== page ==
# Indicated Power and Indicator Diagrams

The word “indicated” comes from the use of “Indicator Diagrams” that before the electronic era were mechanically plotted to indicate the variation in steam pressure inside a cylinder against the piston position as it sweeps through the piston over the length of its stroke.  Separate diagrams for both ends of the cylinder were usually being plotted on the same sheet of paper.

The cylinder’s power output is calculated from the area contained within the plotted curve.  Thus it can be deduced that a locomotive’s power output can be increased by increasing the area contained inside the Indicator Diagram.

An example of a typical Indicator Diagram (single ended) is shown below which also points out the four phases of the cylinder cycle:

• Admission which occurs from the moment that the steam inlet port opens (near the beginning of the piston stroke) until the moment of “cut off” when it closes.  At the beginning of the piston stroke, the cylinder pressure is (or should be) the same as the steam chest pressure.  As the piston moves, some reduction of pressure may occur if the steam chest and/or the ports are too small.
• Expansion which occurs from the moment of “cut off” until the exhaust port opens (near the end of the piston stroke).  During this time, the steam in the cylinder expands adiabatically (meaning no heat input) resulting in the reduction of its pressure.  The relationship between pressure and swept volume can usually be estimated using the equation PVn=K, where P is the steam pressure; V is the cylinder volume (including clearance volume); n is a constant, normally assumed to be 1.3 and K is a constant.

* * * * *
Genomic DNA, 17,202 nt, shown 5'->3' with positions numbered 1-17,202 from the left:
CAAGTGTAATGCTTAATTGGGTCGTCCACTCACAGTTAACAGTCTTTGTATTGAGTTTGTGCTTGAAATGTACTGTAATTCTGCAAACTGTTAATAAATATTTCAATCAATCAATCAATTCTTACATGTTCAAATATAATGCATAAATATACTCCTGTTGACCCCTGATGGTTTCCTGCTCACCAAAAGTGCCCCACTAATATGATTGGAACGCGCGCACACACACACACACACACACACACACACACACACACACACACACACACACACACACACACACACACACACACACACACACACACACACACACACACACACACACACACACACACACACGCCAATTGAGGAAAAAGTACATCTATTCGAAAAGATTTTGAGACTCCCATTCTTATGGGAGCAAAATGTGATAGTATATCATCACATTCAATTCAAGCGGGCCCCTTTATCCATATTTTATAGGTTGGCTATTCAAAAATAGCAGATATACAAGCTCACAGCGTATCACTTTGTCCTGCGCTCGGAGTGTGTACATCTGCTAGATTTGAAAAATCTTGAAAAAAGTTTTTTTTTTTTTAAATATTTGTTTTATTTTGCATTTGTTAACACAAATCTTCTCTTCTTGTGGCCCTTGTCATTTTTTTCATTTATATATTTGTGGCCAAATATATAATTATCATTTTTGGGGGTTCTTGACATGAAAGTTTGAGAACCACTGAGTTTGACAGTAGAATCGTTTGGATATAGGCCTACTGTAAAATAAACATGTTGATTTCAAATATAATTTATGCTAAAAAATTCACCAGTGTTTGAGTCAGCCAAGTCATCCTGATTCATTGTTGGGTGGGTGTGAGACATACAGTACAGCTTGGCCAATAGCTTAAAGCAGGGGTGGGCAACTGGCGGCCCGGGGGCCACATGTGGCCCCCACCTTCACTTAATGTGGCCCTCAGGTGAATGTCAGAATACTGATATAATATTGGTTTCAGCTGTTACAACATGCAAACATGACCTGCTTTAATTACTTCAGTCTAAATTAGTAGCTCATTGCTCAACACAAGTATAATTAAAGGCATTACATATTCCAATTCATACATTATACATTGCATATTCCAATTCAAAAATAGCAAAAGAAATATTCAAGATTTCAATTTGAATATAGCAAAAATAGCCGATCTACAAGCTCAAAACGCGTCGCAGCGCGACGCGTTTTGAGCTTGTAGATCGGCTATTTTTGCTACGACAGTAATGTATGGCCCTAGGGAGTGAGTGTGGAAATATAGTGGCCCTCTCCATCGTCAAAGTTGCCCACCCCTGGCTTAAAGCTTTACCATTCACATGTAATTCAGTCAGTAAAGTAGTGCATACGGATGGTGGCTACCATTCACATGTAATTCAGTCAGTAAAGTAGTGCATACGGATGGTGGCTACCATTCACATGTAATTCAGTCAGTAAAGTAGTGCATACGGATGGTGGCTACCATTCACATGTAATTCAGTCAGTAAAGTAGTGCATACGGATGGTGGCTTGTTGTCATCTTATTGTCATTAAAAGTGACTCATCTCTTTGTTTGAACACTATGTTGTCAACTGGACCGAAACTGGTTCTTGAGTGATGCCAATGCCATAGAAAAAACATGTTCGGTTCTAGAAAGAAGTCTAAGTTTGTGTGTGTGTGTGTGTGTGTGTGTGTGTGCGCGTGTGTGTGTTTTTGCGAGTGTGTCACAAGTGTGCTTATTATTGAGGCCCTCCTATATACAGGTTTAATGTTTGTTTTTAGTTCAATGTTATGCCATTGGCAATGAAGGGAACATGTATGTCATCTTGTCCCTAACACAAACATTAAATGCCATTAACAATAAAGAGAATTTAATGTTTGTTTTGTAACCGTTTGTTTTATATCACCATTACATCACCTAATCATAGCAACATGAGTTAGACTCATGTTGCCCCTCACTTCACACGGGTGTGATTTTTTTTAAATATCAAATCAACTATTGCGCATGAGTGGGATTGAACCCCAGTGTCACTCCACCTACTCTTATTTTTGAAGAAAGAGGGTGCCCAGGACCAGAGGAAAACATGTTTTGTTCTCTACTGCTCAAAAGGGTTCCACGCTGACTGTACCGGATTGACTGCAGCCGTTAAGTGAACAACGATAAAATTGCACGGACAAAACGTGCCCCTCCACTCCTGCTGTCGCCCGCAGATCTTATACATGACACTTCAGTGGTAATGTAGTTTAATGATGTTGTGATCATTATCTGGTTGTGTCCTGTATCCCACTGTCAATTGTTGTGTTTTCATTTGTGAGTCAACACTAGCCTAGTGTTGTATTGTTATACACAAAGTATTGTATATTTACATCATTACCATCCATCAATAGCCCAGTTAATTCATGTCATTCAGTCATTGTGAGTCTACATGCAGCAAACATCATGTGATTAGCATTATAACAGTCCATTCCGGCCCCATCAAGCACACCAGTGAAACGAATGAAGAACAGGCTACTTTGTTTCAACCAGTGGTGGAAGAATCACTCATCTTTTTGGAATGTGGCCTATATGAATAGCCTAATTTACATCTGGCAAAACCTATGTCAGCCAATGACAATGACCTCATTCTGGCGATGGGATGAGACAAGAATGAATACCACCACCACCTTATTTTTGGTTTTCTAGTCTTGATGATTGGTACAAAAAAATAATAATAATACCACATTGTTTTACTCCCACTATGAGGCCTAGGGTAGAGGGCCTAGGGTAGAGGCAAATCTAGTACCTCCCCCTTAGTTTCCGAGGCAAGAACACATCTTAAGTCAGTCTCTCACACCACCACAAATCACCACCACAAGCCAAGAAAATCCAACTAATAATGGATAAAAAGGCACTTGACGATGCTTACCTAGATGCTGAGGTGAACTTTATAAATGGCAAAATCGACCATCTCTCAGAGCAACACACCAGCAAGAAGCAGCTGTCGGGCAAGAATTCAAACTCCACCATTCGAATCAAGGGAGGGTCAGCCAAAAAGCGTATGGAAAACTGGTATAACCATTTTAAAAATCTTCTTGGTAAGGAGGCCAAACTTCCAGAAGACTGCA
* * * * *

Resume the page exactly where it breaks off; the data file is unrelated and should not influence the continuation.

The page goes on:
• Exhaust which occurs on the return stroke between the moment the exhaust port opens until it closes again.  During the exhaust phase, the cylinder pressure – or “back pressure” – is relatively constant, being governed by the steam flow through the exhaust ports and blast pipe.  It can be readily seen that the area within the diagram can be dramatically increased by reducing the back pressure during the exhaust phase.  This is the reason why simple modifications such as the fitting of double chimneys or Kylpor exhaust systems, result in immediate and dramatic improvement in locomotive performance.
• Compression which occurs between the moment that the exhaust port closes until the inlet port opens.  It is clear that the area within the Indicator Diagram can be maximised by making the exhaust phase as long as possible and the compression phase as short as possible.  Some compression may nevertheless be desirable, as in the case of the 5AT where it provides “cushioning” for the pistons, counteracting the inertial forces that occur at the ends of each stroke and which would otherwise cause crank-pin overstress at very high speeds.

The shape of the indicator diagram and losses that are represented by it, are discussed on several separate pages including: